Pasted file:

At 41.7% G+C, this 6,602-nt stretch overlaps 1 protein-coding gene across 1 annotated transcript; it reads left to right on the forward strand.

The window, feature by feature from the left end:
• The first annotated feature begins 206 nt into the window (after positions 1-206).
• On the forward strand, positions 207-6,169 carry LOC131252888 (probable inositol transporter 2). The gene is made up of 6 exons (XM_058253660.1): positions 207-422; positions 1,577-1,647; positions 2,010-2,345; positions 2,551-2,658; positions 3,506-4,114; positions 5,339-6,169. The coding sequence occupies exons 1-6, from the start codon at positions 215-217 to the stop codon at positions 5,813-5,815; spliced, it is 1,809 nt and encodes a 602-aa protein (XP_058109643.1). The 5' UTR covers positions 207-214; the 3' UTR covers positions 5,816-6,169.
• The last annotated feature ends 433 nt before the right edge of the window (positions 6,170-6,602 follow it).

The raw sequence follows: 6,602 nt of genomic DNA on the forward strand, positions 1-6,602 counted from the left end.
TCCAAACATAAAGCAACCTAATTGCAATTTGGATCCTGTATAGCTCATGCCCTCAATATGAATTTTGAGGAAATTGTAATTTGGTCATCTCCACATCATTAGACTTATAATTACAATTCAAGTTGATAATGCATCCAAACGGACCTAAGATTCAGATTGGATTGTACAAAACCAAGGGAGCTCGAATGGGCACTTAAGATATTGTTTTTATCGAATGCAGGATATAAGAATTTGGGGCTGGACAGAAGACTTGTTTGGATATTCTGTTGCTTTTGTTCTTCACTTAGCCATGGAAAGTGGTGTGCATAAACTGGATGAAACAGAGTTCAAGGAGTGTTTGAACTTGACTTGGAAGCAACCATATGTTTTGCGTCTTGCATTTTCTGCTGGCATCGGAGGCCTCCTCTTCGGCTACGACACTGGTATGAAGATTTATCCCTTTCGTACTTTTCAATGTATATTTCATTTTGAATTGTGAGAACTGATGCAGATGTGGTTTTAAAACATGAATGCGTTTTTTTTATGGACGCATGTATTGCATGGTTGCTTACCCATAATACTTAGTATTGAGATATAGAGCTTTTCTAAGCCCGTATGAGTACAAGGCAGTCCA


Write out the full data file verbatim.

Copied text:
At 41.7% G+C, this 6,602-nt stretch overlaps 1 protein-coding gene across 1 annotated transcript; it reads left to right on the forward strand.

The window, feature by feature from the left end:
• The first annotated feature begins 206 nt into the window (after positions 1-206).
• On the forward strand, positions 207-6,169 carry LOC131252888 (probable inositol transporter 2). The gene is made up of 6 exons (XM_058253660.1): positions 207-422; positions 1,577-1,647; positions 2,010-2,345; positions 2,551-2,658; positions 3,506-4,114; positions 5,339-6,169. The coding sequence occupies exons 1-6, from the start codon at positions 215-217 to the stop codon at positions 5,813-5,815; spliced, it is 1,809 nt and encodes a 602-aa protein (XP_058109643.1). The 5' UTR covers positions 207-214; the 3' UTR covers positions 5,816-6,169.
• The last annotated feature ends 433 nt before the right edge of the window (positions 6,170-6,602 follow it).

The raw sequence follows: 6,602 nt of genomic DNA on the forward strand, positions 1-6,602 counted from the left end.
TCCAAACATAAAGCAACCTAATTGCAATTTGGATCCTGTATAGCTCATGCCCTCAATATGAATTTTGAGGAAATTGTAATTTGGTCATCTCCACATCATTAGACTTATAATTACAATTCAAGTTGATAATGCATCCAAACGGACCTAAGATTCAGATTGGATTGTACAAAACCAAGGGAGCTCGAATGGGCACTTAAGATATTGTTTTTATCGAATGCAGGATATAAGAATTTGGGGCTGGACAGAAGACTTGTTTGGATATTCTGTTGCTTTTGTTCTTCACTTAGCCATGGAAAGTGGTGTGCATAAACTGGATGAAACAGAGTTCAAGGAGTGTTTGAACTTGACTTGGAAGCAACCATATGTTTTGCGTCTTGCATTTTCTGCTGGCATCGGAGGCCTCCTCTTCGGCTACGACACTGGTATGAAGATTTATCCCTTTCGTACTTTTCAATGTATATTTCATTTTGAATTGTGAGAACTGATGCAGATGTGGTTTTAAAACATGAATGCGTTTTTTTTATGGACGCATGTATTGCATGGTTGCTTACCCATAATACTTAGTATTGAGATATAGAGCTTTTCTAAGCCCGTATGAGTACAAGGCAGTCCA